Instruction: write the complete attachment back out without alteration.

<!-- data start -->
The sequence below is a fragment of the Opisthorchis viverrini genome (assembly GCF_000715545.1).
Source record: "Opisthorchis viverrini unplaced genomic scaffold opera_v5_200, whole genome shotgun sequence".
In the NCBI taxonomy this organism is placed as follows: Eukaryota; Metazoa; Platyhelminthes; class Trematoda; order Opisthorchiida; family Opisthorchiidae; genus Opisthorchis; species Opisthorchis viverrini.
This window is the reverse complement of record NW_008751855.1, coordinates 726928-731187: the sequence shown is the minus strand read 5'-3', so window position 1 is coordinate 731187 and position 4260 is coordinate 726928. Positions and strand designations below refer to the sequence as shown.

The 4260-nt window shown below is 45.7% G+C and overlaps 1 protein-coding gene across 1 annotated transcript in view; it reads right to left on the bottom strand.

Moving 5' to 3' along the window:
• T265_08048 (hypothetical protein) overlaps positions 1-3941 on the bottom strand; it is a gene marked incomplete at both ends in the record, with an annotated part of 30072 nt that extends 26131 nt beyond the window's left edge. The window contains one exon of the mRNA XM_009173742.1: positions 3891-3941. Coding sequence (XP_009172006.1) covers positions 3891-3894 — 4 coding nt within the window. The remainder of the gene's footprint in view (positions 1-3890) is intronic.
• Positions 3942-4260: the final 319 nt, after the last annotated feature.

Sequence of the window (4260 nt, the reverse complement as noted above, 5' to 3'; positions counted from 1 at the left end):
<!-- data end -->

The sequence below is a fragment of the Opisthorchis viverrini genome (assembly GCF_000715545.1).
Source record: "Opisthorchis viverrini unplaced genomic scaffold opera_v5_200, whole genome shotgun sequence".
In the NCBI taxonomy this organism is placed as follows: Eukaryota; Metazoa; Platyhelminthes; class Trematoda; order Opisthorchiida; family Opisthorchiidae; genus Opisthorchis; species Opisthorchis viverrini.
This window is the reverse complement of record NW_008751855.1, coordinates 726928-731187: the sequence shown is the minus strand read 5'-3', so window position 1 is coordinate 731187 and position 4260 is coordinate 726928. Positions and strand designations below refer to the sequence as shown.

The 4260-nt window shown below is 45.7% G+C and overlaps 1 protein-coding gene across 1 annotated transcript in view; it reads right to left on the bottom strand.

Moving 5' to 3' along the window:
• T265_08048 (hypothetical protein) overlaps positions 1-3941 on the bottom strand; it is a gene marked incomplete at both ends in the record, with an annotated part of 30072 nt that extends 26131 nt beyond the window's left edge. The window contains one exon of the mRNA XM_009173742.1: positions 3891-3941. Coding sequence (XP_009172006.1) covers positions 3891-3894 — 4 coding nt within the window. The remainder of the gene's footprint in view (positions 1-3890) is intronic.
• Positions 3942-4260: the final 319 nt, after the last annotated feature.

Sequence of the window (4260 nt, the reverse complement as noted above, 5' to 3'; positions counted from 1 at the left end):